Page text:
Knowing I would be in London throughout December is one reason I was a bit tentative about committing to the marcothon – where the challenge rules say 25 minutes or 3 miles running each day of December. I am following the spirit of marcothon , but unlike in other years I am not running 3 miles every single day.
I am enjoying my time working in London but the weekly commute from Edinburgh then the daily commute from where I stay to the office makes for a long day, so to allow me to tick off year 6 of December running I have adapted the challenge to be – run 100 miles in the month and this to include a minimum of 1 mile run each day.
All these daily exercise challenges are somewhat arbitrary – but the underlying theme is about making a commitment to movement – and perhaps recognising how easy it is to kick exercise off the daily menu when you have competing demands on your time.
While my family find my December running habit a bit irritating – I try to reassure them by suggesting how unbearable I might be to live with if I did not exercise – and without the nudge of this challenge, it would be very easy for me to take a day off.
Anyhow – this makes me sound a bit of a swotty herbert on the running front and truth is – last week, in particular, I was more of the class dunce and would very happily have taken a day off when the run ahead was a cold, early morning venture into the dark suburban streets of Ealing.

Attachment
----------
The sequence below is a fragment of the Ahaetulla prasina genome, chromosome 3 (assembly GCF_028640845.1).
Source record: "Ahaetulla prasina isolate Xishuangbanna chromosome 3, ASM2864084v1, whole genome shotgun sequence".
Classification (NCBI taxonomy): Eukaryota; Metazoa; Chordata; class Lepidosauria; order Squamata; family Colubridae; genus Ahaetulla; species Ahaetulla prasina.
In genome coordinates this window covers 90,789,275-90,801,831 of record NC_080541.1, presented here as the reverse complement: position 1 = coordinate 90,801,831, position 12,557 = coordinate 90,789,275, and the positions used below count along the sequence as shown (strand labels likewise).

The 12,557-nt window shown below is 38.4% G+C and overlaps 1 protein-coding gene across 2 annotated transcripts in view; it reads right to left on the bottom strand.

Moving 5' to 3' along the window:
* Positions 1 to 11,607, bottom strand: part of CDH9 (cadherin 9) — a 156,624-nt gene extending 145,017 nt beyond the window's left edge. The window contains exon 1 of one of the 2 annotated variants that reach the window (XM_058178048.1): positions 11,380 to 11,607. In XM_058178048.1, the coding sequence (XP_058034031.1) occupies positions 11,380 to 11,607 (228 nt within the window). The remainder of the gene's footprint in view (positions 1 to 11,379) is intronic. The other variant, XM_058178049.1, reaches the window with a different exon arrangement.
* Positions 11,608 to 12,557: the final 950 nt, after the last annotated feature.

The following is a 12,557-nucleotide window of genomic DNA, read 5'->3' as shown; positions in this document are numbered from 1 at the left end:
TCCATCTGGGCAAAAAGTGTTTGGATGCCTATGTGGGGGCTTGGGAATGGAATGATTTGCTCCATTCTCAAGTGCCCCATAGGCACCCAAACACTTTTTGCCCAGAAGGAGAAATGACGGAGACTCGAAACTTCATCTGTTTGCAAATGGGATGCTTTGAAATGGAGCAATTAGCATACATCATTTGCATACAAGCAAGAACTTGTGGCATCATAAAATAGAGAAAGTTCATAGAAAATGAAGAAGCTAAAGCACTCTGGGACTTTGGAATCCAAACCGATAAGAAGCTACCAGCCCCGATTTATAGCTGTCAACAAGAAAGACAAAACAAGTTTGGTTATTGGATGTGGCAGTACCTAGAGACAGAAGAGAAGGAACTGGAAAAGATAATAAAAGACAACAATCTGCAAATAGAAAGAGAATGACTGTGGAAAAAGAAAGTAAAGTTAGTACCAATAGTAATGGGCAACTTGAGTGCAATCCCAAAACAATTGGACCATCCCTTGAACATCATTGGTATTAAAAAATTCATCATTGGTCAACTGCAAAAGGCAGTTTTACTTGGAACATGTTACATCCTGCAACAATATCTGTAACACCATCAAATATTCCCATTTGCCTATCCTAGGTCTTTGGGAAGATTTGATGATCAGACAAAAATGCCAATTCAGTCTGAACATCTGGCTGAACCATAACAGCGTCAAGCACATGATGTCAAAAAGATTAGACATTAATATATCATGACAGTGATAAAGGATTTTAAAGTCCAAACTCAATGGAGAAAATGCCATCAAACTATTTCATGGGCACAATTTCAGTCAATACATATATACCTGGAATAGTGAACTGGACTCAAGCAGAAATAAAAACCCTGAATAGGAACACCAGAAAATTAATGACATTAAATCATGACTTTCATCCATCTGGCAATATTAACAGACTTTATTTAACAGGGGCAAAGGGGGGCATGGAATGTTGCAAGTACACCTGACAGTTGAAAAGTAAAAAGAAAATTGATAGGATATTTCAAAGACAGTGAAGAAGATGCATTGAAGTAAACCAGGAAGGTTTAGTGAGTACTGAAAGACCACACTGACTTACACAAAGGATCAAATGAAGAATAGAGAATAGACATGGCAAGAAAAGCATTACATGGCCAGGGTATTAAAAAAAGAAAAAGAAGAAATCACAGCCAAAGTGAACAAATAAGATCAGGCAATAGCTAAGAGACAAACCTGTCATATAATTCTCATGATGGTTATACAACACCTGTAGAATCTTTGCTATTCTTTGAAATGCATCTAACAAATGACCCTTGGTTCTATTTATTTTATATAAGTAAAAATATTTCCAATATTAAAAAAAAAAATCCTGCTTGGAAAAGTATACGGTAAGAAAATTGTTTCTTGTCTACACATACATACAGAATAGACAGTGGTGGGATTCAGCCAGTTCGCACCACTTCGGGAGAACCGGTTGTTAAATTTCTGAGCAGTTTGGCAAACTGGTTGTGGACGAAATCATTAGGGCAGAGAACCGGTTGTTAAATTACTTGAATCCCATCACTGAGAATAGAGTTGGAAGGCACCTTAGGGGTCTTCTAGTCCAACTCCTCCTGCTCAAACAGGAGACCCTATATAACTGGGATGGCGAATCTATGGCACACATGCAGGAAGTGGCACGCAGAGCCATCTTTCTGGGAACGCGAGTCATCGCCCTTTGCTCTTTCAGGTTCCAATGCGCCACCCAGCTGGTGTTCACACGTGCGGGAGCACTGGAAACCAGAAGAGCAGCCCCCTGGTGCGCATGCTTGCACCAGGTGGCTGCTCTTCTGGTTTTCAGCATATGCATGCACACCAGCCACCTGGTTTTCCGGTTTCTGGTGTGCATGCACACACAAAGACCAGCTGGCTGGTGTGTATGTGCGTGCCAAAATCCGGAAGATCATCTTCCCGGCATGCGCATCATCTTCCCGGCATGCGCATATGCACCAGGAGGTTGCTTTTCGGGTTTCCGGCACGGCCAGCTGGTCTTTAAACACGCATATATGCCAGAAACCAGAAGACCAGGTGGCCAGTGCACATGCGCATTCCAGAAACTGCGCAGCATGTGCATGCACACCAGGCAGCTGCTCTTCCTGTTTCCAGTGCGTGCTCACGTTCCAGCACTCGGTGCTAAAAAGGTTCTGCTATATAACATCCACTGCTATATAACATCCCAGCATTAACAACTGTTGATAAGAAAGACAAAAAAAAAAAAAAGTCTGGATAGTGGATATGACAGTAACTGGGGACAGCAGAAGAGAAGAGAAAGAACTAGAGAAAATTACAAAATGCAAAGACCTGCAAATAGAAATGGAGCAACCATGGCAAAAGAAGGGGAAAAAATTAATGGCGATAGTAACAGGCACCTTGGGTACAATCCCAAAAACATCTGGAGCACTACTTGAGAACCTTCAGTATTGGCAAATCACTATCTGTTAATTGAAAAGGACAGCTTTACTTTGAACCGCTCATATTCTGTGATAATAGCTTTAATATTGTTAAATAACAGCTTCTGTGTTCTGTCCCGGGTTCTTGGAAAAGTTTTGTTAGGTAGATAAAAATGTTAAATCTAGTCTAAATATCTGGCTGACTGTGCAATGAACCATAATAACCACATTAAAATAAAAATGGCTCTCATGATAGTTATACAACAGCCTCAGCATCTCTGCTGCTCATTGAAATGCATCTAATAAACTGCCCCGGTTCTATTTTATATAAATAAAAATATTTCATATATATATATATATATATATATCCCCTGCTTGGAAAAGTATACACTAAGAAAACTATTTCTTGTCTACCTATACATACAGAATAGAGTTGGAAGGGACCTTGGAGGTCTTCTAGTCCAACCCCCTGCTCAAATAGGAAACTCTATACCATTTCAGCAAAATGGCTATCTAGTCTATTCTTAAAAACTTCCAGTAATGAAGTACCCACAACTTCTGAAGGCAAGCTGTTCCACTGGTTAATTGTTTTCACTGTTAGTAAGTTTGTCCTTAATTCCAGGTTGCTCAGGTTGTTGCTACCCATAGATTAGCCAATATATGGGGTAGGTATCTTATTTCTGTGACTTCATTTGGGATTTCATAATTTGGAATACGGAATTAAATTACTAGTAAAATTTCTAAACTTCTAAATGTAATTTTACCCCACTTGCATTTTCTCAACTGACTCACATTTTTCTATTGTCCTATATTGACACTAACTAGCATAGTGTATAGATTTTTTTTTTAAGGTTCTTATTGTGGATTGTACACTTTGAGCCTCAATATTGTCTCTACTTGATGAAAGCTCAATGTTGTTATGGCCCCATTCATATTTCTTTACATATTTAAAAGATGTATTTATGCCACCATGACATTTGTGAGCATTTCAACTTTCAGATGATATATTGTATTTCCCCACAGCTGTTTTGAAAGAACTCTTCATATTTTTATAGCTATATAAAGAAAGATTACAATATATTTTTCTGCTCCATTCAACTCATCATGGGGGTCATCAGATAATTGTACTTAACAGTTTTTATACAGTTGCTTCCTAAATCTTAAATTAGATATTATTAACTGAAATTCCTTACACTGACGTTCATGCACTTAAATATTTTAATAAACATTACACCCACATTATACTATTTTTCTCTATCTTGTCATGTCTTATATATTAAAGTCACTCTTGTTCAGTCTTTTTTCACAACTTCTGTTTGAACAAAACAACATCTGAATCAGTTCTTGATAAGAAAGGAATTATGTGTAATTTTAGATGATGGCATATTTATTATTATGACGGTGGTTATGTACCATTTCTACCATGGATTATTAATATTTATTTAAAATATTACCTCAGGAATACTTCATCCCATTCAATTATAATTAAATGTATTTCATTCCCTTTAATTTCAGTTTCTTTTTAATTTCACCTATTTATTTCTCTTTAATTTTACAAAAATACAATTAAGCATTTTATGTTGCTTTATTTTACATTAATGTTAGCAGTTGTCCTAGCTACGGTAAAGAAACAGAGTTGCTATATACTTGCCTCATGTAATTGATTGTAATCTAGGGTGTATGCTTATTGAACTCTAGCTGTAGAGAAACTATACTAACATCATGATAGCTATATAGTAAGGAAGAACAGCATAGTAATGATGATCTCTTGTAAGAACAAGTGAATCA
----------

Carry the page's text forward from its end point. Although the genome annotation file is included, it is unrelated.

These midwinter morning or evening runs are the ones that are tough to start but joyous to accomplish.
On Tuesday by way of variety, I ran after work before catching the tube home. This run was a loop along the river from Waterloo Bridge to Vauxhall Bridge with lots of London landmarks to pass by and nighttime lights to enjoy – topped off by Tate Britain’s neon 70s style Christmas decorations.
I had seen this from the other side of the river like a beacon of tackiness, and close up it was quite magical.
A fellow runner stopped to take pictures and we chatted for a bit. One thing I have found pretty much wherever I run is the friendliness of fellow runners. Sometimes this manifests itself as an imperceptible nod in passing – but occasionally you stop and chat and in a few minutes can swiftly exchange run goals /history and race experiences before heading off with a ‘enjoy your run ‘ salutation.
Today I decided to bake a Christmas cake. I used to get a bit hung up about baking the Christmas cake on a set day in November, but I decided it does not make any difference to the flavour so I just bake it a few weeks before Christmas whenever I can find some spare hours.
Making the cake is pretty straightforward – especially since I have started using a recipe recommended to me by my friend Sally at fitnaturally. Sally got this recipe from her neighbour and friend – Mrs Williams – sadly no longer around – and it is both the easiest and nicest Christmas cake recipe I have tried. I also like the thought of Mrs Williams skills in baking being shared far and wide, and enduring. That’s the lovely thing about baking and passing on recipes.